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Original Issue

Midwest Midsummer

The sporting life flourishes along with the wheat and corn under hot summer's sun

The summer is long and hot, but the burning sun that beats down on the plains (which know the tornado and the blizzard in other seasons) is just right for the corn and the wheat that are flourishing now. There was a time, not too long ago, when the corn and the wheat growers who fill the nation's breadbasket were men (and women) whose work was never done. Today, emancipated by machinery and the automobile and the airplane, they are as free as any big-city man to enjoy the sporting life. Thus, smack in the middle of a corn field the Thoroughbreds run, and through fields of wheat wind the fairways of a golf course. Of course, there is more to the great Middle West than prime farmlands. There are the lazy rivers and the lakes that shimmer in the day's heat and send cooling breezes over the land in the evenings. To capture the magic of America's heartland in this wondrous season, Staff Photographer Richard Meek took his color camera and roamed over the Middle West from Ohio to Nebraska. On these and the pages that follow, he presents his vivid, intimate midsummer portrait.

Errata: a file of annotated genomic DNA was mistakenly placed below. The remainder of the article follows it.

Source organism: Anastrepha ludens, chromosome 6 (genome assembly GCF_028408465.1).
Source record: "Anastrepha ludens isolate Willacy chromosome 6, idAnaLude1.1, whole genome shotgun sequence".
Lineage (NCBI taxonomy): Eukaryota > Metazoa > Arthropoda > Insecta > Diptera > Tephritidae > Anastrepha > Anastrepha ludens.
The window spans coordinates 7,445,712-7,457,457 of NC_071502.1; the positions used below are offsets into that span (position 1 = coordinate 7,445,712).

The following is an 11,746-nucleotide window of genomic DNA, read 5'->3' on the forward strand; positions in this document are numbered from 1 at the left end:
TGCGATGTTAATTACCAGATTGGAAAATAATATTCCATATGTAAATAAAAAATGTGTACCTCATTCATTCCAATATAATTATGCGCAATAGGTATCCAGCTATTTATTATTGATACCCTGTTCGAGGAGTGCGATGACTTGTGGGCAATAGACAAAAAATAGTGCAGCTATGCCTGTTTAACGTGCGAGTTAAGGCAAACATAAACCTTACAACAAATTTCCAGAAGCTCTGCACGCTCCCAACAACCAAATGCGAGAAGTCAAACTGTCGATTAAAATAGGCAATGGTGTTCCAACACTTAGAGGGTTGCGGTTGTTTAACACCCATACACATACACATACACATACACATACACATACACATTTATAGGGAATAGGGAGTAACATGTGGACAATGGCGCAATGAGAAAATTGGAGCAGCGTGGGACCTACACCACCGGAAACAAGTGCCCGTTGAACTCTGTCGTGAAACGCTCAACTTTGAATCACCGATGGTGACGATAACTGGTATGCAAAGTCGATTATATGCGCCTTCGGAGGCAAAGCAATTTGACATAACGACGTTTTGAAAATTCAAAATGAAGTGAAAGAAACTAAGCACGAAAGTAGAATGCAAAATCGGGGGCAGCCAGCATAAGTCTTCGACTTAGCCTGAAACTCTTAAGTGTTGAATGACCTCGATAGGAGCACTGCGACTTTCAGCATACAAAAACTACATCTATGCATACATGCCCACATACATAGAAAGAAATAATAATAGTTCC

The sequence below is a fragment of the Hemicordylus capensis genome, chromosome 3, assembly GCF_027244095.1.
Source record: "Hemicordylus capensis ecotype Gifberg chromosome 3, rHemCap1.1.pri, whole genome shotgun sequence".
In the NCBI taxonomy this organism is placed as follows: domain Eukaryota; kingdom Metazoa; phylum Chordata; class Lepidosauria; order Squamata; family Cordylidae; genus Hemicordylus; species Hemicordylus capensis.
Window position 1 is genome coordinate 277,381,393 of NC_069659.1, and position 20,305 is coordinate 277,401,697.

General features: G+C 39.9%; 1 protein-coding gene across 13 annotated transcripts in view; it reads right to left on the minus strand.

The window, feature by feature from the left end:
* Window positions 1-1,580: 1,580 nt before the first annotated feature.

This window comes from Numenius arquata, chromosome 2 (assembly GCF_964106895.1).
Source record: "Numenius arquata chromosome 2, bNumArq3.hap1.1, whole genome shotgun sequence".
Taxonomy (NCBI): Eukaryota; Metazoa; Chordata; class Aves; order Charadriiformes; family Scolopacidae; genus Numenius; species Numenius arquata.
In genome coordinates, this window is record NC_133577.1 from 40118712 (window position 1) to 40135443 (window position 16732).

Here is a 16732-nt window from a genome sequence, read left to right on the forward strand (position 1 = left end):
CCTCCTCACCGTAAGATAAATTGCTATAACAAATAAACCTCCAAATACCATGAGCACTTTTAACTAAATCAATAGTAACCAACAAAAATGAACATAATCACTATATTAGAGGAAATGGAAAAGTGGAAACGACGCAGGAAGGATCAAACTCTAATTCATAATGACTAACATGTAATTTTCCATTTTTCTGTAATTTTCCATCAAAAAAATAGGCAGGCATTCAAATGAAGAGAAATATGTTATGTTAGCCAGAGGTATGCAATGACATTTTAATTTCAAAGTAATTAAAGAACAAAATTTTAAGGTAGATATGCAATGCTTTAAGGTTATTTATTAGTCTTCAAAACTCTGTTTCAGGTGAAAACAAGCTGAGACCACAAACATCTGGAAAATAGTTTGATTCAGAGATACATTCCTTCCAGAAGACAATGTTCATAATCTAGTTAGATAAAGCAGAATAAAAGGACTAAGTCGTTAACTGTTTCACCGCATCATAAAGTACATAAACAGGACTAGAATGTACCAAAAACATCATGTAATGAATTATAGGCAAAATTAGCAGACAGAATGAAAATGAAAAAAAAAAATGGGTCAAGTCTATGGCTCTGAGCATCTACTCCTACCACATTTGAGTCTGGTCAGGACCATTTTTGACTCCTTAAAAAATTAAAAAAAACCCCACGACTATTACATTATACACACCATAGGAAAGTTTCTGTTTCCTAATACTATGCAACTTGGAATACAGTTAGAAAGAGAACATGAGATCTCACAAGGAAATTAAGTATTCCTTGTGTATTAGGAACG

A wheat farmer leaves his combine to chat with a foursome on the fairway that adjoins his wheat field near town of Alma. At right, a race meeting at Madison Downs has a lush corn field as its next-door neighbor

An outboard regatta on a summer Sunday draws families from Columbus to the shady banks of the Scioto River, to picnic and watch the racing hydroplanes whiz by

Minneapolis, too, relaxes right at home. At left, members of a riding club explore Long Lake in the early morning, while horseshoe pitchers (below) make the most of fading twilight in a city park. At right, small fry settle down to serious fishing on the shore of Lake Harriet